ADSactly Life: When We Lose Hope

2개월 전


When We Lose Hope

Hello, friends of @adsactly

From the moment we are born, we always hear that hope is the last to be lost. According to this sentence: we can lose everything, but we must never lose hope, optimism. This as a guarantee of being able to cope with the situation and to have the encouragement that unfavourable situations will change and that the unattainable will become a reality. Although the story behind this phrase comes from the myth of Pandora, which opens a box and lets out of it all the misfortunes of the world, except hope, it is normal that we think it is a popular phrase or self-help, as it is used very often by everyone.


The fact that a person loses hope, can be considered as something terrible and negative; losing hope is inconceivable in this age in which we are sold the premise that we must be optimistic, hardworking and positive, since it is the only way to overcome the daily vicissitudes. For example, a person who is ill, even terminally ill, is obliged not to lose hope that he or she will be healed. That is his salvation chart. To hold on to it is to know that there is the possibility of a recovery and a miracle. Hope helps her to cope with the illness, gives her the illusion of a speedy recovery. It sounds a bit fanciful and maybe deep down it is, but no one dares to doubt the miracles that a hopeful attitude can bring.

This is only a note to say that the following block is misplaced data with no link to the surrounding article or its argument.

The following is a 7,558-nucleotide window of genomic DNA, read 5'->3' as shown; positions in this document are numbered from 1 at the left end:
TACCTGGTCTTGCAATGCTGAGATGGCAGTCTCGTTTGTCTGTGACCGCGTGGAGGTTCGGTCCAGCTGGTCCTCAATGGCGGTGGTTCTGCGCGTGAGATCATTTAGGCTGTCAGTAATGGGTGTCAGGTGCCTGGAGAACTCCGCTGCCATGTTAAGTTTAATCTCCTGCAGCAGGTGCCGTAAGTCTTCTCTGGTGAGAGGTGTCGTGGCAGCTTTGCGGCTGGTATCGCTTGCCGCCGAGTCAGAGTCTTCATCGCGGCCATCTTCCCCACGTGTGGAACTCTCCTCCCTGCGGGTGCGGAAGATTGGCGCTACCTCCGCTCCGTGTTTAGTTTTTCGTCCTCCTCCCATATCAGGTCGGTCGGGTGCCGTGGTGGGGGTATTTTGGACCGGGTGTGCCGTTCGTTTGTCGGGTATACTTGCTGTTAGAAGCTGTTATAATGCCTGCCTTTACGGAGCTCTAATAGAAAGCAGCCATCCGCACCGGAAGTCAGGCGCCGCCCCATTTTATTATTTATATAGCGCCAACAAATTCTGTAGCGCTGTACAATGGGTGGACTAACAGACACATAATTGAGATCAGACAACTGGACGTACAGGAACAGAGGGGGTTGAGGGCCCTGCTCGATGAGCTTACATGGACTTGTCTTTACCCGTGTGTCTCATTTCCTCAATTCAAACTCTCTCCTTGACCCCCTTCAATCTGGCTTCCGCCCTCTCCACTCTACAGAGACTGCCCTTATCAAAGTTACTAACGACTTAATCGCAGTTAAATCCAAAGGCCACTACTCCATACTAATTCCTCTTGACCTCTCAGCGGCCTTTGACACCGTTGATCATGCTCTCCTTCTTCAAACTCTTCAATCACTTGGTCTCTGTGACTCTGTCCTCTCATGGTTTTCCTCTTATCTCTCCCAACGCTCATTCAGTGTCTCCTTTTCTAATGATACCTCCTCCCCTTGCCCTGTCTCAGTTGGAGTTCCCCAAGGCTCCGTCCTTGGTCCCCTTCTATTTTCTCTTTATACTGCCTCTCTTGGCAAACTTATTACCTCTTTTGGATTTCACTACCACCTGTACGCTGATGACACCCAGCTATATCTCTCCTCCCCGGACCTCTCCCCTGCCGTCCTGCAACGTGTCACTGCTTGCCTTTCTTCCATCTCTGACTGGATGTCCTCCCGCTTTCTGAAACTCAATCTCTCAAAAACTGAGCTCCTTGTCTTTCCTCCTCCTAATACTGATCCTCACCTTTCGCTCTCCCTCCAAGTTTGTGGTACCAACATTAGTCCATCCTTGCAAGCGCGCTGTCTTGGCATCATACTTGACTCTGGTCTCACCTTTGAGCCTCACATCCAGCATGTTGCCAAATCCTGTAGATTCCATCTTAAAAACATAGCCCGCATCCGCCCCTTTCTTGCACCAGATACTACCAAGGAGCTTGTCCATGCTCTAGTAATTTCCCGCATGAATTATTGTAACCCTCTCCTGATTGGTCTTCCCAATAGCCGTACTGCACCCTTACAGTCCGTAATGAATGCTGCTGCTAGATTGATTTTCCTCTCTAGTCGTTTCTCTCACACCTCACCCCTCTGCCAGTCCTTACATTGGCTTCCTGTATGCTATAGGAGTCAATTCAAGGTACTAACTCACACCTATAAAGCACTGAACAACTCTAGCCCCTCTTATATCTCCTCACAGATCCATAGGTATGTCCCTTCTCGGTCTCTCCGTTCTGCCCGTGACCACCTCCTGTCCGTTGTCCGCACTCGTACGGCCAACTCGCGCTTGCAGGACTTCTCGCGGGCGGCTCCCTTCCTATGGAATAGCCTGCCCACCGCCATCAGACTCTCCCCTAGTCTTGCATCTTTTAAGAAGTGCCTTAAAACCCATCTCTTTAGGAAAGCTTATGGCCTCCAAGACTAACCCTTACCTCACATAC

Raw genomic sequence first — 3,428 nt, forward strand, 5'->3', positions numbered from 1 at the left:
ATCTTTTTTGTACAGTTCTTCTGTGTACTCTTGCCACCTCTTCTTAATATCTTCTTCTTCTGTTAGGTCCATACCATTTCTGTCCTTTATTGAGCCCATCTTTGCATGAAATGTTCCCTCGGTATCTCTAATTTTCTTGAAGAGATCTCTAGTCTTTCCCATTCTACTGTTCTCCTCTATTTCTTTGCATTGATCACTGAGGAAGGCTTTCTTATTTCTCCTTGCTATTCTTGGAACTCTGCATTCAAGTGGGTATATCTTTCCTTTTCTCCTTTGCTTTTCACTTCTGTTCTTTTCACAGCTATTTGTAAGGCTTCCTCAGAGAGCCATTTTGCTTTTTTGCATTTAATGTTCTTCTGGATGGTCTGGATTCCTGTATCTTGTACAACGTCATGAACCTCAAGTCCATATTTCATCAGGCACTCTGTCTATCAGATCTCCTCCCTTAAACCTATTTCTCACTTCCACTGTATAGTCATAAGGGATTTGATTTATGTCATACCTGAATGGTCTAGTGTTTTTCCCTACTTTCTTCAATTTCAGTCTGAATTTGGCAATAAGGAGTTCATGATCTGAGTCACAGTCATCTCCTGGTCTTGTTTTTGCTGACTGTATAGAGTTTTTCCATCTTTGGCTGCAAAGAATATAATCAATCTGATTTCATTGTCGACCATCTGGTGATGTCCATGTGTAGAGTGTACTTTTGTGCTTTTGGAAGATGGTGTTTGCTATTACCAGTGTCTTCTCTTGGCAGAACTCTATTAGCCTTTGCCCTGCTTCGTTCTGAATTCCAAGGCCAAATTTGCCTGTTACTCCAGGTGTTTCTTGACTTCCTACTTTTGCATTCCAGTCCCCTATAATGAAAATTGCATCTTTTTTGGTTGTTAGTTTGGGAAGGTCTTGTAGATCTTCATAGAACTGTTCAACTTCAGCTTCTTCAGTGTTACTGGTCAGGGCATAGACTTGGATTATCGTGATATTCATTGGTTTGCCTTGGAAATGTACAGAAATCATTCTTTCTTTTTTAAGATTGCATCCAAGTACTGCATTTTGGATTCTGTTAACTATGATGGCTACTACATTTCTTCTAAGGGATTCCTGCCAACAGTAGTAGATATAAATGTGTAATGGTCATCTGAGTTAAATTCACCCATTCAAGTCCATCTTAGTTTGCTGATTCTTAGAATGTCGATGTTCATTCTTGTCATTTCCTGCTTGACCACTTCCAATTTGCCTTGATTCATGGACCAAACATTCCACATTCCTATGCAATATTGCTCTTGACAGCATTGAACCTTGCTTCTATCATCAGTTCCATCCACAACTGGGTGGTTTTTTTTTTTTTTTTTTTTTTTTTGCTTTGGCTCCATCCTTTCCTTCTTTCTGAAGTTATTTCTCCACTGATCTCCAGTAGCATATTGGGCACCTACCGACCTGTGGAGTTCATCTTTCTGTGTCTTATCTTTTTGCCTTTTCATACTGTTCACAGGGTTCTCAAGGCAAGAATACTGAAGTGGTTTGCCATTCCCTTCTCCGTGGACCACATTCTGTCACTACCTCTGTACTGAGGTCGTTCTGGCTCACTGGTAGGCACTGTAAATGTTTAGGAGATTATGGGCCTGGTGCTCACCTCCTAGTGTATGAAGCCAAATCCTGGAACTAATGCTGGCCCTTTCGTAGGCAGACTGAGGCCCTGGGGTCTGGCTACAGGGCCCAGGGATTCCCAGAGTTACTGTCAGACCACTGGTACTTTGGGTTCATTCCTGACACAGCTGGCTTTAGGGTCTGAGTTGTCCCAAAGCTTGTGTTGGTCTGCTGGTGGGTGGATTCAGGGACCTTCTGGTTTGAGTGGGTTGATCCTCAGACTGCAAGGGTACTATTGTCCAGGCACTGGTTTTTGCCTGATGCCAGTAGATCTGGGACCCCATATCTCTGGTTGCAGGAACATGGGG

Juan Rulfo, a Mexican writer and one of the greatest in Latin America, is the author of an extraordinary story that I always remember and that I sometimes share with my literature students, entitled "Es que somos muy pobres" (We are very poor). This story is about a family that, as a result of a river flooding, loses everything, but especially loses a cow, which is the hope of the family so that the youngest daughter can have another future. From the beginning of the story, the narrator, who is a member of the family, tells us about the hopelessness that comes to the home: